The Istvaeones were a Germanic group of tribes living near the banks of the Rhine during the Roman Empire which reportedly shared a common culture and origin. The Istaevones were contrasted to neighbouring groups, the Ingaevones on the North Sea coast, and the Herminones, living inland of these groups.
In linguistics, the term "Istvaeonic languages" is also sometimes used in discussions about the grouping of the northwestern West Germanic languages, consisting of Frankish and its descendants (principally Old Dutch) as well as several closely related historical dialects. Whether or not the Istvaeones spoke a Germanic language according to modern definitions, the theory proposes that their language indirectly influenced later Germanic languages in the area as a substrate.
The term Istvaeonic is derived from a culturo-linguistic grouping of Germanic tribes mentioned by Tacitus, who used the spelling "Istæuones" in his Germania, and Pliny the Elder, who used the spelling "Istuaeones". Pliny further specified its meaning by claiming that the Istævones lived near the Rhine. Jacob Grimm in the book Deutsche Mythologie argued that Iscaevones was the correct form, partly because it would connect the name to an ancestor figure in Norse mythology named Ask and partly because in Pseudo-Nennius where the name Mannus is corrupted as Alanus, the ancestor of the Istaevones appears as Escio or Hisicion. Pseudo-Nennius derives his information from the Frankish Table of Nations (c. 520), which names the Franks, Romans, Bretons and Alamanni as descendants of Istio, one of the three sons of Mannus. (Other spellings of this name that appear in the manuscripts include Estio, Escio, Hostius, Ostius, Hisisio, Hissitio, Hisitio, Hessitio and Scius.)
- The Germanic tribes themselves I should regard as aboriginal, and not mixed at all with other races through immigration or intercourse. (...) In their ancient songs, their only way of remembering or recording the past, they celebrate an earth-born god, Tuisco, and his son Mannus, as the origin of their race, as their founders. To Mannus they assign three sons, from whose names, they say, the coast tribes are called Ingævones; those of the interior, Herminones; all the rest, Istævones.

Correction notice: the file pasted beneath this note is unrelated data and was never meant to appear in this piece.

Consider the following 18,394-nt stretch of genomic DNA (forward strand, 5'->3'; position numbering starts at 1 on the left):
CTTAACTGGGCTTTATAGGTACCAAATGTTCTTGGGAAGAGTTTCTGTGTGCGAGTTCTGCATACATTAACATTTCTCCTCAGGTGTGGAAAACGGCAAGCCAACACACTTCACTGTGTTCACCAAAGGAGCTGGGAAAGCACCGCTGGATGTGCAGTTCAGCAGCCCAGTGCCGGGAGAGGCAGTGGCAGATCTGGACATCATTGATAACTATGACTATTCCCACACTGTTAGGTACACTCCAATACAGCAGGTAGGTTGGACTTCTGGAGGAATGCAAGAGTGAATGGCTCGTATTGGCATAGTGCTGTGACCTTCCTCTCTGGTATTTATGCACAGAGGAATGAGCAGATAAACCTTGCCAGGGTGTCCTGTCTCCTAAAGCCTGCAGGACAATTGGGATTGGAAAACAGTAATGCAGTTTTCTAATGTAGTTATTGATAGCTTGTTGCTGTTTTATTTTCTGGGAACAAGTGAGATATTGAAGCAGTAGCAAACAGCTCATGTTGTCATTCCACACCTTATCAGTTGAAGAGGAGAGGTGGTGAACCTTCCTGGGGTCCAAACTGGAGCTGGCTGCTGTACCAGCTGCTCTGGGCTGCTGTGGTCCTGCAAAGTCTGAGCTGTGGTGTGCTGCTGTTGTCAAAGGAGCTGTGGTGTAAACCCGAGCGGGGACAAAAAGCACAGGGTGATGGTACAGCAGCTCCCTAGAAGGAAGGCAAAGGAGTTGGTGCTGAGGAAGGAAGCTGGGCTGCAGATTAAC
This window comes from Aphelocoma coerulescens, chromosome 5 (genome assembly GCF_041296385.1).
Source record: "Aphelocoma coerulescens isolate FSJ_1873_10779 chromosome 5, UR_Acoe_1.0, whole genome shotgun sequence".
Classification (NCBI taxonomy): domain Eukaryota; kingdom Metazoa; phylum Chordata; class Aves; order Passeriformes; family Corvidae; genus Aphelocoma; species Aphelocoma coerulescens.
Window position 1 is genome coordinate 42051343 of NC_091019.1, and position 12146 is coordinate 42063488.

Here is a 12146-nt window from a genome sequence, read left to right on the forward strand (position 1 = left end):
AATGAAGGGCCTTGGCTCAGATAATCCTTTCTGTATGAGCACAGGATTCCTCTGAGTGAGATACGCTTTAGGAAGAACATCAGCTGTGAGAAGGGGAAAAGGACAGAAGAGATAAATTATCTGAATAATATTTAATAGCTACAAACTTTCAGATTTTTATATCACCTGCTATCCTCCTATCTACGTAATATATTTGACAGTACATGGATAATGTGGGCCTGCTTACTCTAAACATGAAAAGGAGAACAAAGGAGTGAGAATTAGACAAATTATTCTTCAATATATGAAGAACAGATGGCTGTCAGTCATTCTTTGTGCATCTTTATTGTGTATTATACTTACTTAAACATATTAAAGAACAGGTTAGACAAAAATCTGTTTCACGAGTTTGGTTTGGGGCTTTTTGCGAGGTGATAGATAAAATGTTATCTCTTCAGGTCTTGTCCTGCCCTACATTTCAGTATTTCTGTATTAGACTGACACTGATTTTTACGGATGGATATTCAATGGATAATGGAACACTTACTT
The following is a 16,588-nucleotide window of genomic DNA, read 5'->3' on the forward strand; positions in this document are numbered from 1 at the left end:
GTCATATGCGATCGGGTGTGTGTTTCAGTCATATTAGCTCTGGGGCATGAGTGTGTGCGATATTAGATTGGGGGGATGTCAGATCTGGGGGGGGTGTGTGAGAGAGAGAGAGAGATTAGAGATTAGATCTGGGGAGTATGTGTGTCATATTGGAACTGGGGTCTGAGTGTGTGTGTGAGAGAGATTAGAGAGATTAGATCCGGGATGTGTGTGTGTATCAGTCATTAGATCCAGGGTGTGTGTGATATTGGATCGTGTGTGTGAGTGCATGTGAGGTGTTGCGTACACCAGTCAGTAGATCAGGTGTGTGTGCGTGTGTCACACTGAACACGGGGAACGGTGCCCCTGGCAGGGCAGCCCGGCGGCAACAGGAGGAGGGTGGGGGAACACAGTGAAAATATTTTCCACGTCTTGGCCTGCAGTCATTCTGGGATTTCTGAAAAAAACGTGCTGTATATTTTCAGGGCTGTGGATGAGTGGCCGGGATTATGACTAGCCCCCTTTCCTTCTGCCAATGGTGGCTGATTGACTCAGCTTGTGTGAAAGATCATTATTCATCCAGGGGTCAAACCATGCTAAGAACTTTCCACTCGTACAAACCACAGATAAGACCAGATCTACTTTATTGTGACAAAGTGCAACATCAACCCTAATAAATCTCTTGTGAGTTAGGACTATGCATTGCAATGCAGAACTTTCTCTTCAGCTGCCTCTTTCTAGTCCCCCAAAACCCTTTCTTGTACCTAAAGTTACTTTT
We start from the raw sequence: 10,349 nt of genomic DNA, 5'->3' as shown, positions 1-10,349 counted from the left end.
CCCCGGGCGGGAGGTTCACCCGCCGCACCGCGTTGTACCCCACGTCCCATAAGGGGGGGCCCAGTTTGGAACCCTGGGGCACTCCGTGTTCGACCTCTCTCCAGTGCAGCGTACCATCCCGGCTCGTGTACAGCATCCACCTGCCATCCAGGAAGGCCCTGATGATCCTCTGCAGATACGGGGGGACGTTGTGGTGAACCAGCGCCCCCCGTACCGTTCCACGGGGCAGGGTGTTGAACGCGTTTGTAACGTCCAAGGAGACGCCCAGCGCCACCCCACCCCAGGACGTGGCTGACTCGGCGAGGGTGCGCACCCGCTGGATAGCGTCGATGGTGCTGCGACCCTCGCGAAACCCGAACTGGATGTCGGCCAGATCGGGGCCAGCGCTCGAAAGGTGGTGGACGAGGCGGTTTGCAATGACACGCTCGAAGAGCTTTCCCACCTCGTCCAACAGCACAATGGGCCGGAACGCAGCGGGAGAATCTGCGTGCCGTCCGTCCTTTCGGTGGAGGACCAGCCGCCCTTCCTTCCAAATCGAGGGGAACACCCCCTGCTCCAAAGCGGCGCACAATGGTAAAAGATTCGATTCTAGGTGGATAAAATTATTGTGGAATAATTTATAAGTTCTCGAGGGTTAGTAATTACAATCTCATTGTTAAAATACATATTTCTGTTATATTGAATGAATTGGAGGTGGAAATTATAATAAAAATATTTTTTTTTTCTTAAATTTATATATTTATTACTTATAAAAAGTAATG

Pliny the Elder (23 CE – 79):
- There are five German races; the Vandili, parts of whom are the Burgundiones, the Varini, the Carini, and the Gutones: the Ingævones, forming a second race, a portion of whom are the Cimbri, the Teutoni, and the tribes of the Chauci. The Istævones, who join up to the Rhine [proximi autem rheno istuaeones], and to whom the Cimbri belong [sic.], are the third race; while the Hermiones, forming a fourth, dwell in the interior, and include the Suevi, the Hermunduri, the Chatti, and the Cherusci: the fifth race is that of the Peucini, who are also the Basternæ, adjoining the Dacians previously mentioned.
The Istvaeones (Pliny) or Istaevones (Tacitus) are therefore one of the least clearly defined of these groups, but Pliny and Tacitus and other classical sources clearly associated various tribes with the Rhine frontier region, and the description of Pliny also explains that the Chatti, Cherusci and Chauci are not included in the group. In this period, between them and the Rhine, Tacitus also specifically named various tribes such as the Chamavi, Bructeri, Sugambri, Ubii and others. Also by implication the definitions above include all of the Romanized Germani Cisrhenani on the Roman side of the Rhine, because Tacitus (and before him by Julius Caesar) agreed that these peoples were related to the Germanic tribes on the other side of the Rhine. Tacitus mentions that in his time they called themselves the Tungri. He also mentions that some Rhine tribes by his time, such as the Batavi, and Cananefates, were in fact recent immigrants, and relatives of the Chatti. Throughout the Roman era, starting already in the time of Caesar, more eastern Germanic tribes pressed the Rhine area, most famously the Chauci, Saxons and Suevians, pushing tribes into the area such as the Usipetes, Tencteri and Ampsivarii. Despite the pressures from two directions, the Chamavi and Bructeri survived in the same area until late Roman times, along with various tribes who may have been there in the time of Tacitus, or may have immigrated, such as the Salii and Chattuari (whose name suggests a connection to the Chatti).
The historical sources give no complete account of the Istvaeones. Modern historians attempt to extrapolate their tribal constituents based on later sources, archeological findings and linguistic information.
Istvaeones as possible ancestors to the FranksEdit
There is an overlap between Germanic tribes generally assumed to have been Istvaeonic in terms of dialect and culture, and the tribes who came later to be thought of collectively as the earliest "Franks". Edwards (1988, p. 35) harvtxt error: no target: CITEREFEdwards1988 (help) speculated that the Chamavi may have been the first such tribe, around which neighbours came also to be called by this name: